Triggers are a requirement for any complex data integrity rules. These cannot be enforced anywhere except the database or you will have data integrity problems.
They are also the best place for auditing unless you don't want to capture all changes to the database (which is the problem of auditing from the application).
Triggers can cause performance issues if not written carefully and not enough developers are knowledgeable enough to write them well. This is part of where they get their bad rap.
Triggers are often slower than other means of maintaining data integrity, so if you can use a check constraint, use that instead of a trigger.
It is easy to write bad triggers that do stupid things like try to send emails. Do you really want to be unable to change records in the db if the email server goes down?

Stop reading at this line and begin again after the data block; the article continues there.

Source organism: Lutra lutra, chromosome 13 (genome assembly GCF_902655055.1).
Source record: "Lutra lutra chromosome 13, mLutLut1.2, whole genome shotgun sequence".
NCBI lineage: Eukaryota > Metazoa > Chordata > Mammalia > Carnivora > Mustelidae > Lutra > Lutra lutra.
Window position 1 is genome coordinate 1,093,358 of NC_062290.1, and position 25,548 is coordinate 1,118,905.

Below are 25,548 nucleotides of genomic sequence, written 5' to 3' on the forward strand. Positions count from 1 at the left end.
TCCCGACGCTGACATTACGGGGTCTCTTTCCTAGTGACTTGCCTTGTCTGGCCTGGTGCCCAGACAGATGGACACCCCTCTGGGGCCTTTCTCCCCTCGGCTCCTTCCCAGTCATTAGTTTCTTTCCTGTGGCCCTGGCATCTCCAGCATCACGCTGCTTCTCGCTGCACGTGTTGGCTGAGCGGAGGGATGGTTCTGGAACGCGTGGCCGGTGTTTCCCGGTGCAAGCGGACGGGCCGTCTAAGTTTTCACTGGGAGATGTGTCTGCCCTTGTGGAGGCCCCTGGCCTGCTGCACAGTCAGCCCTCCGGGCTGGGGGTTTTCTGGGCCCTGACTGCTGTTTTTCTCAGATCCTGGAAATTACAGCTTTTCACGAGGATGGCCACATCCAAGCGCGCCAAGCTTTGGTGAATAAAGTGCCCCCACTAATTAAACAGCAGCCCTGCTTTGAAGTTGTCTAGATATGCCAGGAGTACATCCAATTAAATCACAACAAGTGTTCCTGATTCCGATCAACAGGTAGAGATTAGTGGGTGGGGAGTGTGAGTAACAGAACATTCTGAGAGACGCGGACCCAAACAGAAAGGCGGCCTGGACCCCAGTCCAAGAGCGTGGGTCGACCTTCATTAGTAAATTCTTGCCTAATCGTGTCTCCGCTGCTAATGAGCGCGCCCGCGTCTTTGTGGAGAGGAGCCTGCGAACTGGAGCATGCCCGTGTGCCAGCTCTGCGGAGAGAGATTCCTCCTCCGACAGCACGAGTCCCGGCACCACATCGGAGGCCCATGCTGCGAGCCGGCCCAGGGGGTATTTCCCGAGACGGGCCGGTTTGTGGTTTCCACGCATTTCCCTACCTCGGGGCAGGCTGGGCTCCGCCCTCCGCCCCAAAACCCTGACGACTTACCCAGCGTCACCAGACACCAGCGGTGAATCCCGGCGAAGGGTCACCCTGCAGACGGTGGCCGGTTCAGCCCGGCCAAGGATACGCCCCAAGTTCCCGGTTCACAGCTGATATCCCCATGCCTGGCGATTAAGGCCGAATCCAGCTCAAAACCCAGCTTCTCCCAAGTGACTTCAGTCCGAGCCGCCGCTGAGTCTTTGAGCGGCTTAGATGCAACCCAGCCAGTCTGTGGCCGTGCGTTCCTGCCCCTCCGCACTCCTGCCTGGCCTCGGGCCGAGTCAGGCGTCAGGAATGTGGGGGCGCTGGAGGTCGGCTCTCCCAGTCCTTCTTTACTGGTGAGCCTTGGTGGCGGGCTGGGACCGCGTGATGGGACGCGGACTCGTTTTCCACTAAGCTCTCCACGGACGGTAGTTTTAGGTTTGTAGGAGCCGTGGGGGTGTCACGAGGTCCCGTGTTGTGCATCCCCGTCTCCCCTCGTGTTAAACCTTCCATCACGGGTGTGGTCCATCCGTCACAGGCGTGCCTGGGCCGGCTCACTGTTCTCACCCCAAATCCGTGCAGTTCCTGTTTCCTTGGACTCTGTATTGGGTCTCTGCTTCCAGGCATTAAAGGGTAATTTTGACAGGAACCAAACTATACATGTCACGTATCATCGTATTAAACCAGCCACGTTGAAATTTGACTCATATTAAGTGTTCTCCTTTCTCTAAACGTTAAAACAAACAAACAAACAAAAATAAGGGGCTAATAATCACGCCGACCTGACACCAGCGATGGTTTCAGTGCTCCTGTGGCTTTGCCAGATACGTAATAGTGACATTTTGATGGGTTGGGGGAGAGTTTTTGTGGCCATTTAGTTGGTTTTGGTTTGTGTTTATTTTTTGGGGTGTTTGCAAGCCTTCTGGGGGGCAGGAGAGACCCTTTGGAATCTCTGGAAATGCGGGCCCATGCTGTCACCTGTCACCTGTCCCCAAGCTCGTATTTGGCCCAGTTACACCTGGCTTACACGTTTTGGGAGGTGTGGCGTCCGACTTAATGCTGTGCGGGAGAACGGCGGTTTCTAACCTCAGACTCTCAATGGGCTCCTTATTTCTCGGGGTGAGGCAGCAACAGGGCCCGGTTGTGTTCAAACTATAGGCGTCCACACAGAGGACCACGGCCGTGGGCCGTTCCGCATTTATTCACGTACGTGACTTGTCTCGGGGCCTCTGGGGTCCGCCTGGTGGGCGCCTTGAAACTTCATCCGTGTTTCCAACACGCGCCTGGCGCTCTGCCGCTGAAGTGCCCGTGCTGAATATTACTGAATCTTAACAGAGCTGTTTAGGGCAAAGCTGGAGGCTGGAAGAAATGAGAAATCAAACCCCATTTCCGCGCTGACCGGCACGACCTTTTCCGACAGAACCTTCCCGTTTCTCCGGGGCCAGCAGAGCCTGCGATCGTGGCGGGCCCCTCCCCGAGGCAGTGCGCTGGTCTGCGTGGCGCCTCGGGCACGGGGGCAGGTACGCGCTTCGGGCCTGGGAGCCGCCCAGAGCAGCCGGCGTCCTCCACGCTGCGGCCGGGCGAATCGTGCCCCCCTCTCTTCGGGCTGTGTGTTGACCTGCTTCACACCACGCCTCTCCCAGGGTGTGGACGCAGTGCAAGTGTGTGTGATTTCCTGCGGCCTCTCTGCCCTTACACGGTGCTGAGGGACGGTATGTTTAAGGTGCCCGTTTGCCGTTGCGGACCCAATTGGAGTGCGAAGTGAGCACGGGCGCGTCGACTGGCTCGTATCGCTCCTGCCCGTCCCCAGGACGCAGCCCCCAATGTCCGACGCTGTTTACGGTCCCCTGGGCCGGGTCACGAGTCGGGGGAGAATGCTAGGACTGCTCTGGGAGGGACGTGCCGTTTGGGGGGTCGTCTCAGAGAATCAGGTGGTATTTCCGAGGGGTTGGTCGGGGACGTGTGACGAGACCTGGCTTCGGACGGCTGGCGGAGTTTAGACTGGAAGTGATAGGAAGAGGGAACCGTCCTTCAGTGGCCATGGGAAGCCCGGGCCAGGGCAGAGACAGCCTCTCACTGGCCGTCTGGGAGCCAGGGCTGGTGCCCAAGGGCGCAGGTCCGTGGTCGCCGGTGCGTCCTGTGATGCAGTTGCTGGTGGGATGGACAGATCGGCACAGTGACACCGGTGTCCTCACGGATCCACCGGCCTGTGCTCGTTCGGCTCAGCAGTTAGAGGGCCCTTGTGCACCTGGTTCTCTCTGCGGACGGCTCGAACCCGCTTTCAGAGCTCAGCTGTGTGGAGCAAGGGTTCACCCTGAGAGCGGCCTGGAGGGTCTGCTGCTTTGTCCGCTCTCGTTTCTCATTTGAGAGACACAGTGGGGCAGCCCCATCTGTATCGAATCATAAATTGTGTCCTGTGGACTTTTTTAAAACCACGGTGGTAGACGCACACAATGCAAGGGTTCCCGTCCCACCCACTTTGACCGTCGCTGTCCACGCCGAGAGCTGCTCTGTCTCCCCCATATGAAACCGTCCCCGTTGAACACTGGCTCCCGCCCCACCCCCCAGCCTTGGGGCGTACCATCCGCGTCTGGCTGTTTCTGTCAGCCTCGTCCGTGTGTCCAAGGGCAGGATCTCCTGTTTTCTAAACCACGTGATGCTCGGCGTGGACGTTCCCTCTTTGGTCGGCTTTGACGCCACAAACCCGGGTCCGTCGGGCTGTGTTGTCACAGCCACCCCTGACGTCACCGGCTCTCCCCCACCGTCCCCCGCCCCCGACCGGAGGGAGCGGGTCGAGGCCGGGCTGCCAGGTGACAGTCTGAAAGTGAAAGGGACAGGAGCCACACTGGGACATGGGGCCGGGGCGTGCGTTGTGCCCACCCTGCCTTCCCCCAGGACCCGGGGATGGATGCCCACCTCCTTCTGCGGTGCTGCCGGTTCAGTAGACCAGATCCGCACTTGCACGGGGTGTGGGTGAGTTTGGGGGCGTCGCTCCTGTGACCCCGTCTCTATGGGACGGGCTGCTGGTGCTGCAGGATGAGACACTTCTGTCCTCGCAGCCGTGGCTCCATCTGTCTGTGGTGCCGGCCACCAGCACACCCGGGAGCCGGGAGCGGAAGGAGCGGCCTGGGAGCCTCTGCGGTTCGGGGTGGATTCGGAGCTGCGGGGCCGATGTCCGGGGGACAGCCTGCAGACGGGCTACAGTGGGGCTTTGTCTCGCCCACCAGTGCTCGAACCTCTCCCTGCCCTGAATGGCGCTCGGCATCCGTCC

In SQL server, triggers operate on a batch of records. All too often developers think they only need to handle one record inserts, updates or deletes. That is not the only kind of data changes that happen to a database and all triggers should be tested under the conditions of 1 record change and many record changes. Forgetting to do the second test can lead to extremely poorly performing triggers or a loss of data integrity.